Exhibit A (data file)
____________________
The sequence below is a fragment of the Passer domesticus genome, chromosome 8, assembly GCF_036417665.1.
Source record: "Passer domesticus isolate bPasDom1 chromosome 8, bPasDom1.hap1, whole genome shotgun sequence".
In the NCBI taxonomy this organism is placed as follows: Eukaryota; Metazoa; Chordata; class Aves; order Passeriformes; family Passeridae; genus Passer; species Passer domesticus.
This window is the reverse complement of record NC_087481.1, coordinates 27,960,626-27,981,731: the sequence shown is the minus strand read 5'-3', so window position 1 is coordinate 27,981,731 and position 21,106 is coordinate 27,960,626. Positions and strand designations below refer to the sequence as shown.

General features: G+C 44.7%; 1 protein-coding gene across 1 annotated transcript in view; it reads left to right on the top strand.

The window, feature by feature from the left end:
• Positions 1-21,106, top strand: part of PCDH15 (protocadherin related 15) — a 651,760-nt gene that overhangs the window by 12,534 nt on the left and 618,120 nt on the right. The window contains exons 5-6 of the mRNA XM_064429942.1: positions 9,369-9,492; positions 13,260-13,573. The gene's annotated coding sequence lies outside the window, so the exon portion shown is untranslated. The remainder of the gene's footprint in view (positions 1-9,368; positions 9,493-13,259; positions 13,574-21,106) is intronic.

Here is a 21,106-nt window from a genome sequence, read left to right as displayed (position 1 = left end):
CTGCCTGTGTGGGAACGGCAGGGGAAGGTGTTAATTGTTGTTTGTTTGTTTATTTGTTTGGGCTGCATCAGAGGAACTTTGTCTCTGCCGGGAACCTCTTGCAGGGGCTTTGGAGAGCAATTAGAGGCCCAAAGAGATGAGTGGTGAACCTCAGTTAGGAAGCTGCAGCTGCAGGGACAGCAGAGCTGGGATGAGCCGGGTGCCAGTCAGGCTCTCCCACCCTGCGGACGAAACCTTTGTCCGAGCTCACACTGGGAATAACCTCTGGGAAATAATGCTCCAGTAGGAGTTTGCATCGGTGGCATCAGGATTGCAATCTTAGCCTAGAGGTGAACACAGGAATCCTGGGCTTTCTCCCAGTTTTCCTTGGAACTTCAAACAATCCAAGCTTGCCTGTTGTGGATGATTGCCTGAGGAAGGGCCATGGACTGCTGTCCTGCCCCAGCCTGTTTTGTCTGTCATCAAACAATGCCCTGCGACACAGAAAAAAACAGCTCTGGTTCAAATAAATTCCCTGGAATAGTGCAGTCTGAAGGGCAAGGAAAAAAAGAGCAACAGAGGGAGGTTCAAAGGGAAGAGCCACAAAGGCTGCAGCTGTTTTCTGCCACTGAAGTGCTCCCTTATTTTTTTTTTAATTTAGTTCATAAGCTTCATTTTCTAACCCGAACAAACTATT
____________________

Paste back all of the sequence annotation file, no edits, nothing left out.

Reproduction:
The sequence below is a fragment of the Passer domesticus genome, chromosome 8, assembly GCF_036417665.1.
Source record: "Passer domesticus isolate bPasDom1 chromosome 8, bPasDom1.hap1, whole genome shotgun sequence".
In the NCBI taxonomy this organism is placed as follows: Eukaryota; Metazoa; Chordata; class Aves; order Passeriformes; family Passeridae; genus Passer; species Passer domesticus.
This window is the reverse complement of record NC_087481.1, coordinates 27,960,626-27,981,731: the sequence shown is the minus strand read 5'-3', so window position 1 is coordinate 27,981,731 and position 21,106 is coordinate 27,960,626. Positions and strand designations below refer to the sequence as shown.

General features: G+C 44.7%; 1 protein-coding gene across 1 annotated transcript in view; it reads left to right on the top strand.

The window, feature by feature from the left end:
• Positions 1-21,106, top strand: part of PCDH15 (protocadherin related 15) — a 651,760-nt gene that overhangs the window by 12,534 nt on the left and 618,120 nt on the right. The window contains exons 5-6 of the mRNA XM_064429942.1: positions 9,369-9,492; positions 13,260-13,573. The gene's annotated coding sequence lies outside the window, so the exon portion shown is untranslated. The remainder of the gene's footprint in view (positions 1-9,368; positions 9,493-13,259; positions 13,574-21,106) is intronic.

Here is a 21,106-nt window from a genome sequence, read left to right as displayed (position 1 = left end):
CTGCCTGTGTGGGAACGGCAGGGGAAGGTGTTAATTGTTGTTTGTTTGTTTATTTGTTTGGGCTGCATCAGAGGAACTTTGTCTCTGCCGGGAACCTCTTGCAGGGGCTTTGGAGAGCAATTAGAGGCCCAAAGAGATGAGTGGTGAACCTCAGTTAGGAAGCTGCAGCTGCAGGGACAGCAGAGCTGGGATGAGCCGGGTGCCAGTCAGGCTCTCCCACCCTGCGGACGAAACCTTTGTCCGAGCTCACACTGGGAATAACCTCTGGGAAATAATGCTCCAGTAGGAGTTTGCATCGGTGGCATCAGGATTGCAATCTTAGCCTAGAGGTGAACACAGGAATCCTGGGCTTTCTCCCAGTTTTCCTTGGAACTTCAAACAATCCAAGCTTGCCTGTTGTGGATGATTGCCTGAGGAAGGGCCATGGACTGCTGTCCTGCCCCAGCCTGTTTTGTCTGTCATCAAACAATGCCCTGCGACACAGAAAAAAACAGCTCTGGTTCAAATAAATTCCCTGGAATAGTGCAGTCTGAAGGGCAAGGAAAAAAAGAGCAACAGAGGGAGGTTCAAAGGGAAGAGCCACAAAGGCTGCAGCTGTTTTCTGCCACTGAAGTGCTCCCTTATTTTTTTTTTAATTTAGTTCATAAGCTTCATTTTCTAACCCGAACAAACTATT